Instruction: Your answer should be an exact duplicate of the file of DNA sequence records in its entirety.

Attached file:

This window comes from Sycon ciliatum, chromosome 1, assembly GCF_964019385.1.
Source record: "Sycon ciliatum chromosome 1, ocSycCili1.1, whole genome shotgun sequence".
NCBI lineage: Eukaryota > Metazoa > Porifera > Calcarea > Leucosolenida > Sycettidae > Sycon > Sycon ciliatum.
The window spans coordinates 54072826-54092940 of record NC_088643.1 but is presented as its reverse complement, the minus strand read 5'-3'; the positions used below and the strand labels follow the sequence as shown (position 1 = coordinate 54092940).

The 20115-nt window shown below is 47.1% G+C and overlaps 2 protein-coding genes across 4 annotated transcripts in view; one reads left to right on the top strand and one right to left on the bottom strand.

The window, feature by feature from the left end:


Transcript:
This window comes from Sycon ciliatum, chromosome 1, assembly GCF_964019385.1.
Source record: "Sycon ciliatum chromosome 1, ocSycCili1.1, whole genome shotgun sequence".
NCBI lineage: Eukaryota > Metazoa > Porifera > Calcarea > Leucosolenida > Sycettidae > Sycon > Sycon ciliatum.
The window spans coordinates 54072826-54092940 of record NC_088643.1 but is presented as its reverse complement, the minus strand read 5'-3'; the positions used below and the strand labels follow the sequence as shown (position 1 = coordinate 54092940).

The 20115-nt window shown below is 47.1% G+C and overlaps 2 protein-coding genes across 4 annotated transcripts in view; one reads left to right on the top strand and one right to left on the bottom strand.

The window, feature by feature from the left end: